1941. France asleep in the nineteenth century, governed by steam and Napoleon V, where scientists vanish mysteriously. Avril (Marion Cotillard), a teenage girl, goes in search of her missing scientist parents.
In 1941, the world is radically different from the one we know from history books. Geopolitics has developed strangely: Napoleon V rules France and, for the last 70 years, scholars have been mysteriously disappearing, depriving mankind of their inventions. Without radio, television, electricity, aviation, and the combustion engine, the world is mired in outdated technology, dozing in the previous century's knowhow dominated by coal and steam. In this bizarre universe, Avril (Marion Cotillard), a teenage girl, Darwin (Philippe Katerine), her talking cat, Pops (Jean Rochefort), her grandfather, and Julius (Marc-André Grondin), a young scoundrel and police informer, go off in search of Avril's parents, two of the missing scientists. The quartet will face many dangers and mysteries in this strange new Rigged World.Written by
A very unusual animated steampunk, sci-fi, alternate reality picture!
I recently reviewed a Japanese film and was left a bit indifferent by the film. It's a shame, as I really love animated pictures. Thank goodness I found "April and the Extraordinary World"...an animated movie that was delightful and really, really unusual. It isn't so unusual because it's in a steampunk world...a few other films have explored this same sort of material. However, the film offers far more in this odd alternate universe...and it makes the film worth seeing. Fortunately, it just debuted on DVD and is available through Netflix.
When the film begins, you learn that this alternate tale of planet Earth diverged for our reality in the 19th century. Apparently Napoleon III was a bit of a nut and was intent on using his top scientist to create super-soldiers which the French could use against the Prussians. However, the experiments were failures and soon the French and Prussians made peace. His successor, Napoleon IV, was also a bit of a nut...and tried as well to use the top scientific minds to make super-weapons...but, oddly, soon all the scientists began disappearing...and so the world never experienced the gains of the 19th and 20th century. Electricity never really came into widespread use and instead the world was a dirty, deforested strange steam-driven place...and the French were part of an empire dedicated to war with the United States...a war for resources as the Europeans had completely exhausted their natural reserves.
Time passes and soon the story soon involves a family torn apart in the 1930s. Napoleon V's agents have been searching for the scientists and a few of them are in hiding in Paris. Soon young April and her scientist parents and grandfather are all separated and the young girl is raised in an orphanage. A decade passes. April lives in a secret hiding place with her talking cat...yes, I said talking cat. Anyway, government agents are looking for April...and assume they can use her to find her family and the other scientists. Here's where it gets weird...yes, weirder than the talking cat! It seems that most of the scientists, including April's parents, are working with aliens...yes, aliens! What are they working on and how does April figure into all this? And, how does the cat become a hero? See this clever mind-bending film and find out for yourself.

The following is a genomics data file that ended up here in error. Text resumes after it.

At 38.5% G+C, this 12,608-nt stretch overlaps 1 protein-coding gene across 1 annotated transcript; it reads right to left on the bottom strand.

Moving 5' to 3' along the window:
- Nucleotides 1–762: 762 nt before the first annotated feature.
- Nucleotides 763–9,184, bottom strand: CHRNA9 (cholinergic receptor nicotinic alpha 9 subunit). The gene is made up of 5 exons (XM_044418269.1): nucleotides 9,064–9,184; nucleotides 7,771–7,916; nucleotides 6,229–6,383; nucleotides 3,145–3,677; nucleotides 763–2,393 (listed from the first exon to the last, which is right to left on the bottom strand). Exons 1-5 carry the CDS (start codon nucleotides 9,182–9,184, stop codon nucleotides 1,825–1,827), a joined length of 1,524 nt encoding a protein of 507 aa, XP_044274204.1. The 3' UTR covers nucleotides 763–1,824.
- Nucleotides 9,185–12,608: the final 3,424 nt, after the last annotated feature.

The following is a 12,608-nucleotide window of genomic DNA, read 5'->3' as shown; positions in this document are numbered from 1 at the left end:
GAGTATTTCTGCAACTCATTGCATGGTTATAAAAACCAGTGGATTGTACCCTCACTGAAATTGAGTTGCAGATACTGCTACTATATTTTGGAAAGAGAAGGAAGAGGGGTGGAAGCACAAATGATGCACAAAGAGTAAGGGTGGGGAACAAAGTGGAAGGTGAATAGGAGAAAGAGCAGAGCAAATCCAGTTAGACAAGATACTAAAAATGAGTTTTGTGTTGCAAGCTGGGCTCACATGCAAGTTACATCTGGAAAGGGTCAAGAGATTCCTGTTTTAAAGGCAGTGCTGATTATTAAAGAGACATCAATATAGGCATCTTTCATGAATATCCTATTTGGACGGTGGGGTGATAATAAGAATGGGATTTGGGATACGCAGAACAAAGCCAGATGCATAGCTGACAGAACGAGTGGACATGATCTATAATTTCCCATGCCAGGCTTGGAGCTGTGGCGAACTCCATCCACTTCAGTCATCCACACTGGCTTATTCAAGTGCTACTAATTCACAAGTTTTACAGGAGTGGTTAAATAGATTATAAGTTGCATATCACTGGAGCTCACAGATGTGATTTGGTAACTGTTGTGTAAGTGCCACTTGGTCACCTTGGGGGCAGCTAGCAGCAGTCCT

This project has an unusual pedigree. It originally was a graphic novel...which isn't unusual. But it was made and financed by French, Belgians and Canadians! The overall product is a very nice bit of escapism. I liked the story very much as well as the characters. My only complaint, and it's so small that I barely want to mention it, is that the characters themselves weren't drawn to the highest standard. The background and much of the animation was lovely...but April and the rest don't exactly look like Disney or Studio Ghibli quality. I found I was able to look past this.
So who would enjoy the film? Well, most anyone except younger kids. It is not cute or child-oriented in any way and younger kids would probably be confused and bored. The youngest I'd show it to are kids about 10. Try it if you love anime, try it if you love more traditional animation, try it if you like sci-fi or try it if you just want to see something different. I'm glad I did.
8 of 8 people found this review helpful.
Was this review helpful to you?
| Report this